Blueberry Lemon Trifle

Blueberry Lemon Trifle

This blueberry and lemon trifle was a perfect finish for a Spring dinner with friends. I hadn’t planned on making a trifle. I went shopping and there was a marked down angel food cake in the bakery…. I just had to have it.

Once I got home, I realized I had to do something with the cake.  I thought of trifle right away. Trifle is one of those desserts that can be whatever you want it to be. The basics of a traditional trifle are sponge cake, layered with some sort of pudding or custard and fruit. The cake is sometimes soaked in sherry or some other alcohol. Trifles are often topped with whipped cream.

I had just finished canning blueberry pie filling. That would be the fruit element of my trifle. I also had a few lemons that needed to be used soon, so the lemon curd was a good choice. Besides, lemon and blueberries pair so nicely together.

Once you have all the ingredients, the trifle is simple to assemble. Pick a nice, glass bowl, so you can see the layers in the trifle. It is best to put your trifle together a bit in advance, so the cake can soak up some of the moisture from the berries and the lemon curd. It also helps the trifle to stay together. I could actually slice the trifle to serve it.

 

Blueberry Lemon Trifle, ready to serve

 

 

 

 

So here is the recipe. I made the pie filling and lemon curd from scratch, but you can use store bought, to save time.

 

 

Blueberry Lemon Trifle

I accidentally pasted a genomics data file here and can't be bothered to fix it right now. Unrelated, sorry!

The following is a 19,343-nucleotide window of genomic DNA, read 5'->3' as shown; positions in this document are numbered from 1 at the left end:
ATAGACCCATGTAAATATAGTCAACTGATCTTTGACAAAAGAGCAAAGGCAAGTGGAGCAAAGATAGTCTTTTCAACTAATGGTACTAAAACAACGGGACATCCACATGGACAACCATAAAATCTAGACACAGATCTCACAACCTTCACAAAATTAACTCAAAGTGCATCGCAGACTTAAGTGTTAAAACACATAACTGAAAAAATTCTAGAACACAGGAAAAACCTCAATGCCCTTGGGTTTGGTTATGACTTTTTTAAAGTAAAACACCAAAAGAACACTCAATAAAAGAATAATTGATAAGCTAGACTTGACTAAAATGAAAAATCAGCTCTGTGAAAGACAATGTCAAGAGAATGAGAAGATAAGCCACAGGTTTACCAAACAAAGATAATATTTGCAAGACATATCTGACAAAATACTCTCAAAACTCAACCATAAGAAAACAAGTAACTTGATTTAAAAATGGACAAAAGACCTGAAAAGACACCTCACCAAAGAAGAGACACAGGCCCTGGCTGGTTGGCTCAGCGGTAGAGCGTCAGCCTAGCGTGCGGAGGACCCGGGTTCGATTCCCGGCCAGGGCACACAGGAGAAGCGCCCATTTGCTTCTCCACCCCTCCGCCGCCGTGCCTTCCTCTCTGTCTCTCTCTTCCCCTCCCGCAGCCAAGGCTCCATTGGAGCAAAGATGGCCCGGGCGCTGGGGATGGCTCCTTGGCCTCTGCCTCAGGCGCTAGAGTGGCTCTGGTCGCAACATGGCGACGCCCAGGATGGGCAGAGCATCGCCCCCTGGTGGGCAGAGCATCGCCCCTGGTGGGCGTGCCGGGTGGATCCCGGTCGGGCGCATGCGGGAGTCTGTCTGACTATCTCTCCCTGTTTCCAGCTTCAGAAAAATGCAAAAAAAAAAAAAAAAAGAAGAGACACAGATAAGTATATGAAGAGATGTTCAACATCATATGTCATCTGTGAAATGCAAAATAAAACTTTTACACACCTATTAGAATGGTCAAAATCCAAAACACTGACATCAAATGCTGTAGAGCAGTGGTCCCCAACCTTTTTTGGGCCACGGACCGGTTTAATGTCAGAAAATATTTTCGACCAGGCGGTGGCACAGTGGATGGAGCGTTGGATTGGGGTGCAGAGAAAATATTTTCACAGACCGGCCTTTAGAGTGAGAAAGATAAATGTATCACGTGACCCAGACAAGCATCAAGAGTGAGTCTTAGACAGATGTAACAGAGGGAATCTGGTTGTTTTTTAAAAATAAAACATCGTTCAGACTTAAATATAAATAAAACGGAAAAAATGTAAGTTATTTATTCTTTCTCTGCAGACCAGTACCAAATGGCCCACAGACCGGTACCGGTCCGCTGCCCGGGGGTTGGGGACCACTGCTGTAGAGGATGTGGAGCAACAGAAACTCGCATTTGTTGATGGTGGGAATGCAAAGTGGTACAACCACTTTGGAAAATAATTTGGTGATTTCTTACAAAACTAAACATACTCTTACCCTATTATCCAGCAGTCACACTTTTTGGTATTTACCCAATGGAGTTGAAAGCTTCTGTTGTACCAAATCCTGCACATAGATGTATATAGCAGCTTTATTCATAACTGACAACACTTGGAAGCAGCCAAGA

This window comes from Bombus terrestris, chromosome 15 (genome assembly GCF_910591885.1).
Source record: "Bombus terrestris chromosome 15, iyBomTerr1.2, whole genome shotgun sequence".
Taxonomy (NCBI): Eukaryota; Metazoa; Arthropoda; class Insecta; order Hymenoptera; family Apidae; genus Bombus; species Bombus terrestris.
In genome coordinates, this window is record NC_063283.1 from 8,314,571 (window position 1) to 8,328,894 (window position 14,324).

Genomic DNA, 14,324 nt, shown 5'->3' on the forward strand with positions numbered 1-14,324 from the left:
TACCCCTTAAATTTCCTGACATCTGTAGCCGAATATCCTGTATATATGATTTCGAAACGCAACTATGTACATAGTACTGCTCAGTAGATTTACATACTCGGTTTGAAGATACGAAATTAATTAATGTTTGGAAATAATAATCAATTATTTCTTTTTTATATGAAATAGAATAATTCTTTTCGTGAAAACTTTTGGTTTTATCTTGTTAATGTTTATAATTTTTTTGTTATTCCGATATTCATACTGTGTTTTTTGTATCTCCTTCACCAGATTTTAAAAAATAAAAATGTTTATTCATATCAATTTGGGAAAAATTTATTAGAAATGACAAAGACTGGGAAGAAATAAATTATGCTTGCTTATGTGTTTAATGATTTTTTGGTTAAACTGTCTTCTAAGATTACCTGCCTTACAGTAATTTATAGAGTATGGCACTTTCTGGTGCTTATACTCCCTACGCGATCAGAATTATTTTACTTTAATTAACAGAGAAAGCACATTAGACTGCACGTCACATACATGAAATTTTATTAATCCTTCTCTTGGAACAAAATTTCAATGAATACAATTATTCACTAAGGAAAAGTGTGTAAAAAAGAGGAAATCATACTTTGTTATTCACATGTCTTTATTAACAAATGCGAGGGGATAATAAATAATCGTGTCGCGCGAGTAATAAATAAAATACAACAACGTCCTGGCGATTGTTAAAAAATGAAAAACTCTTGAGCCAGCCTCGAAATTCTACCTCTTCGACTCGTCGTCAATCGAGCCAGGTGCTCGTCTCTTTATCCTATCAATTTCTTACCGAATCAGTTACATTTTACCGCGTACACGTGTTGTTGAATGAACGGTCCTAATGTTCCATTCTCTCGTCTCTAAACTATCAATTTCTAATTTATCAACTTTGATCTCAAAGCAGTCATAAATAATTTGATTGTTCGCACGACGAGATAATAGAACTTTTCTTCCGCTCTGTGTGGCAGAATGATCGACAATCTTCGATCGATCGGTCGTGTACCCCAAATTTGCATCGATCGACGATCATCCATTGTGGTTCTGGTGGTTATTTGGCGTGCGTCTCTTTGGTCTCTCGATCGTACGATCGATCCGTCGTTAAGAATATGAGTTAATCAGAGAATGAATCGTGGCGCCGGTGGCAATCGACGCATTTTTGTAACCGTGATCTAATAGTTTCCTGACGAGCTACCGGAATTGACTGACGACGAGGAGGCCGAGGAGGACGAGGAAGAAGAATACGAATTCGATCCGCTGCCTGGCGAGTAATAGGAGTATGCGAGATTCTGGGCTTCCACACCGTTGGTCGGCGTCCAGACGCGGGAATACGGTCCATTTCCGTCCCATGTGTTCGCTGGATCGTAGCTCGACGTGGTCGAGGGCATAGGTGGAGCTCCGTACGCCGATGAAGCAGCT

1 angel food cake, sliced thin

2 c. blueberry pie filling- homemade or store bought- recipe follows

2 c.  lemon curd- recipe follows

1 c. whipping cream

1/4 c. powdered sugar

Place a layer of cake slices in the bottom of the bowl. Spread half of the blueberry mixture on top of the cake. Place another layer of cake slices on top of the blueberry layer and press down a little to even it out. Cut cake pieces to fit as best you can. Add half of the lemon curd and top with more cake. Repeat the process one more time. Don’t worry if something isn’t perfect in the layers- that is kind of the charm of a trifle. Just be sure to get all the ingredients in the bowl. Cover and chill the trifle. When ready to serve beat the whipping cream and powdered sugar together until stiff peaks form and spread over the trifle. You can do this part ahead of time, if you prefer, Just keep trifle, covered, in the fridge, until ready to serve. Serves 6-8.

Blueberry Pie Filling

3 1/2 c. blueberries

3/4 c. sugar, or to taste

1/4 c. Clear Gel*

1 c. water

1 T. lemon juice

In saucepan, bring blueberries and sugar to a boil, stirring often. Combine clear gel with water and lemon juice and add to the blueberry mixture. Return to the boil and cook until thickened and bubbly. Makes 4 cups. You might not need the whole batch for the cookies.